From the Fort Collins Coloradoan (Bobby Magill):
The reason the High Park Fire has spread so quickly is complicated, however, said Chad Hoffman, assistant professor of fire science at Colorado State University. “What’s really important to remember is that fire behavior and how it burns is always determined by a factor of the topography, the fuels and the weather,” he said. “Right now, when we look at the High Park Fire, it’s been windy, we have dry conditions and we have a lot of bark beetle mortality up there. To say it’s one or the other is really tricky because all those things kind of interact to determine what’s going to happen.”[…]
Research that Rocky Mountain National Park relies on for its forest management strongly suggests that beetle-killed trees play a small role in the spread of wildfire.
From the Cañon City Daily Record (Rachel Alexander):
The Fremont County Commissioners conducted a public hearing Tuesday regarding a new ordinance covering restrictions on open fires and open burning in the unincorporated area of Fremont County. The ordinance is a rewrite of the fire restriction ordinance already in place in the county. It adjusts the stage 1, 2 and 3 restrictions to be more in line with other local agencies, including the Bureau of Land Management.
From the Associated Press via The Colorado Springs Gazette:
For the first time in 15 years, the Boulder Fire Department Wildland Division is sending out fire patrols to find extreme fire conditions in an effort to prevent serious wildfires…Officials in Greeley say they also have been preparing for disasters like the one in northern Colorado that is blamed for one death and damage to more than 100 structures.
From email from the U.S. Forest Service (Barbar Timock):
Beginning immediately, Stage 1 fire and smoking restrictions are in place on public lands managed by the U.S. Forest Service (USFS), Pike and San Isabel National Forests located in Chaffee, Clear Creek, Custer, Douglas, El Paso, Fremont, Huerfano, Jefferson, Lake, Las Animas, Park, Pueblo, Saguache, and Teller Counties, Colorado. Restrictions will remain in effect until they are rescinded.
Here’s a release from Colorado Parks and Wildlife:
Colorado Parks and Wildlife announced Wednesday that county fire bans and restrictions will be strictly enforced in state parks and wildlife areas because the fire danger is extremely high across the state.
All fires, including those in pits and grills, have been banned in 14 counties due to dry conditions and the risk of wildfires. Fire restrictions are in place in many other counties. The agency reminds all park visitors and sportsmen that county bans and restrictions apply to the state parks and wildlife areas in those counties.
“Colorado Parks and Wildlife will enforce the county fire bans and other restrictions. We urge visitors to parks and wildlife area take every precaution possible to prevent new fires from starting,” said Rick Cables, Colorado Parks and Wildlife Director.
From the La Junta Tribune-Democrat (Bette McFarren):
The [Board of Utility Commissioners] recommend that citizens not water their lawns between the hours of 10 a.m. and 6 p.m. During these hours, much water is lost to evaporation. La Junta received an allocation of 150 acre- feet of water from the Fry-Ark Project this year. “That’s not quite enough to cover our evaporation losses for the year,” said Kelley. “I project that this will leave 1900 acre-feet at the end of this pumping year. Another winter of low snowpack would require the implementation of water restriction next year. Customers are advised not to waste water.”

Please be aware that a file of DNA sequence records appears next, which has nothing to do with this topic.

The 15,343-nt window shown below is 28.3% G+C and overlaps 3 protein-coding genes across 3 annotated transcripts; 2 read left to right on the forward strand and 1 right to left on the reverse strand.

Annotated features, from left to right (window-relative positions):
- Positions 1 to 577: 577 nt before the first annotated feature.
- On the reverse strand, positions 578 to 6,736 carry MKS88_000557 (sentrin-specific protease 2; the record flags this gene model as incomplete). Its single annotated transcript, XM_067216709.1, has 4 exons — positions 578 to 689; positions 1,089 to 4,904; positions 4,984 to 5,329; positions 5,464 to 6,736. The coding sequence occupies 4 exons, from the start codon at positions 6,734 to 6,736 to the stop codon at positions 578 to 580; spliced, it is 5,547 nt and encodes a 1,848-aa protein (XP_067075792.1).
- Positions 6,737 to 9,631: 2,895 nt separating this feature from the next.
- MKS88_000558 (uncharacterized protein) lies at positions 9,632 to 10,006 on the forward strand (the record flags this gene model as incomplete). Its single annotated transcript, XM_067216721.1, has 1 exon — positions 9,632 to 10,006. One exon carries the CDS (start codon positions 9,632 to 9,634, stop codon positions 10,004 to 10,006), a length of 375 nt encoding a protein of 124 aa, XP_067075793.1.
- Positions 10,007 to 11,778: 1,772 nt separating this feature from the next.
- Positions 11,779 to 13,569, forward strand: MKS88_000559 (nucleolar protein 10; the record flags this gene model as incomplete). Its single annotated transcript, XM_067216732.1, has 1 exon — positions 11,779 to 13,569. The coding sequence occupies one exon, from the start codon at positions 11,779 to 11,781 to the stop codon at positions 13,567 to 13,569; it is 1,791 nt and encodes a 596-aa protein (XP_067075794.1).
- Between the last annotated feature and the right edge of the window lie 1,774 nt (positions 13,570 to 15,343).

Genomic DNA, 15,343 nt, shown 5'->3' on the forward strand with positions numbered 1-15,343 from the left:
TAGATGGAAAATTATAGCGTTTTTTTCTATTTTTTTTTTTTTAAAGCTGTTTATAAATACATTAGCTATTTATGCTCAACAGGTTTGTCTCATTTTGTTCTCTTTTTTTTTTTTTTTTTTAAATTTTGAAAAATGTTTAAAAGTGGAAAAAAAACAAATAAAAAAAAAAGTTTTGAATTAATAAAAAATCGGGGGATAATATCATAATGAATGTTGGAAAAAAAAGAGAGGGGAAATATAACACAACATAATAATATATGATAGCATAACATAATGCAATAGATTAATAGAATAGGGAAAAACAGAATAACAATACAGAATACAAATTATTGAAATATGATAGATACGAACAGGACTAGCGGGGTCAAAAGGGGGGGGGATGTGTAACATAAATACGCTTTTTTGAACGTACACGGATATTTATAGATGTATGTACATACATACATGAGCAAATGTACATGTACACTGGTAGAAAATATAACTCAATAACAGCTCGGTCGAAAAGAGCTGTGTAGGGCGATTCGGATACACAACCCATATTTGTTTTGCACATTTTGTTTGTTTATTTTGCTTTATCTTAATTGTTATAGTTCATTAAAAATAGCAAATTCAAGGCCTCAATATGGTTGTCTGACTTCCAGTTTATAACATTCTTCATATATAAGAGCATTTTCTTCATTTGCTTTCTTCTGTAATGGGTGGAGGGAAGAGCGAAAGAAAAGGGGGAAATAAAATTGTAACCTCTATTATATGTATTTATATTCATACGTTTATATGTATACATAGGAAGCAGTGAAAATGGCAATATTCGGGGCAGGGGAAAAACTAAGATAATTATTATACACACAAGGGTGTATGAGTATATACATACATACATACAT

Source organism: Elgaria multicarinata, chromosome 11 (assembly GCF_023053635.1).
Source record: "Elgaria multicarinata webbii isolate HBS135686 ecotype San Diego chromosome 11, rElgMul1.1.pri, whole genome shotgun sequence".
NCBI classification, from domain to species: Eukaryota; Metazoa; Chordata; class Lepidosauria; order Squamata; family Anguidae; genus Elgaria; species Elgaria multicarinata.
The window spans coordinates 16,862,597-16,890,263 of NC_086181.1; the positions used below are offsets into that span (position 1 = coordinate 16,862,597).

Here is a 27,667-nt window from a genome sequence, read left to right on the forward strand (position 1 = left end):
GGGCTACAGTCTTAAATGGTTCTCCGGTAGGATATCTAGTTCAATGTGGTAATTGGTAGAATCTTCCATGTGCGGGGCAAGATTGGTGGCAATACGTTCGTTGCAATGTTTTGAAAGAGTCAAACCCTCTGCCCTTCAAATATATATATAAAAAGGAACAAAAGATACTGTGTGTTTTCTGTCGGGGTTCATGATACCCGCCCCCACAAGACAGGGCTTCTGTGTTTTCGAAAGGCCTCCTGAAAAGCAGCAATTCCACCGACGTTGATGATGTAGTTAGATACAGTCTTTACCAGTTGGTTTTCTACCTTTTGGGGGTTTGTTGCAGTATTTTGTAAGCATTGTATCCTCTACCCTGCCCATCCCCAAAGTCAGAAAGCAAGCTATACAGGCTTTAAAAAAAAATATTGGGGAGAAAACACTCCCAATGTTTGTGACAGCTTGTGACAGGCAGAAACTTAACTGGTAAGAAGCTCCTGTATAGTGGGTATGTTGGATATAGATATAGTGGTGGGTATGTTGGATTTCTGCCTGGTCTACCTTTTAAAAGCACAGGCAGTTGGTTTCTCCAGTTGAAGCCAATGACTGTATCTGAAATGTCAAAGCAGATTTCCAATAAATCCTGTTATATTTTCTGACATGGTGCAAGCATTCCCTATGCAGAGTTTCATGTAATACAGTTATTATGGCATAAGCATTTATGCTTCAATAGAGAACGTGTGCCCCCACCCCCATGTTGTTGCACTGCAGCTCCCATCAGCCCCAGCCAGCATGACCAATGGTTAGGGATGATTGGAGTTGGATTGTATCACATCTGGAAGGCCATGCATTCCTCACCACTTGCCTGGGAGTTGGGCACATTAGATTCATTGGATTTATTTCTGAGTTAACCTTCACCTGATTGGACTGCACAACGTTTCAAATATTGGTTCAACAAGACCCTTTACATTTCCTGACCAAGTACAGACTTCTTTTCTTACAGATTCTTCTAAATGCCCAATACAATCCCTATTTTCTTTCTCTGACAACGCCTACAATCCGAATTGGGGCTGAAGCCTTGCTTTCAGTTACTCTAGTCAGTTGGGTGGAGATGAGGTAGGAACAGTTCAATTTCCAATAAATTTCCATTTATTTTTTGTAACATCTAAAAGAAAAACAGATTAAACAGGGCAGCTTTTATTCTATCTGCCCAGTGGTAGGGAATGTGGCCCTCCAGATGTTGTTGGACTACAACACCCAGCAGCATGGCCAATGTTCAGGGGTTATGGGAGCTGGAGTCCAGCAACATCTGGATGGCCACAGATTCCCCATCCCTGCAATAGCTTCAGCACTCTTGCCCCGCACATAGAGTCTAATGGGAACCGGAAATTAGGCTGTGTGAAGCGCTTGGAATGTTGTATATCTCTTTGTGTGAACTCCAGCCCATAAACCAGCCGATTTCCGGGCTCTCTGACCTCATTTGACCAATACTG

From the Salida Citizen:
Chaffee County Sheriff Pete Palmer announced today that Stage I fire restrictions will be in effect as of Thursday, June 14. No open fires are allowed, with the following exceptions:
1) Campfires, warming fires and charcoal fires within a permanent constructed fire grate in a developed public campground or picnic ground or permanent constructed fire grate or fire ring in a commercial campground or on private property.
2) LP gas or liquid fueled stoves and appliances which allow the operator to turn the flame on and off.
3) Fireplaces within enclosed buildings which are equipped with adequate spark arresting screens on the flue.
4) Charcoal grill fires at private residences.
These restrictions are due to high winds, low relative humidity, and very dry conditions. They will remain in effect until further notice.
From the Boulder Daily Camera (Scott Rochat):
The Weld County commissioners declared a disaster emergency Monday because of the drought. The commissioners are asking Gov. John Hickenlooper to order water from normally restricted South Platte irrigation wells for 30 days to give the county the water it needs.
Commissioners said that too little snow in January and too little rain this spring led to the emergency. County Chairman Sean Conway said the county has between seven and 21 days to get more water, or else risk losing this year’s crops…
Since March, precipitation levels in the county have been, at best, 70 percent of normal, and some areas have been below 50 percent, according to the High Plains Regional Climate Center…
Conway said if Hickenlooper can turn the wells on for 30 days, the county should be able to make it to the “monsoonal” rains in August. “This is just a temporary solution to just get us through this hot, dry summer,” Conway said.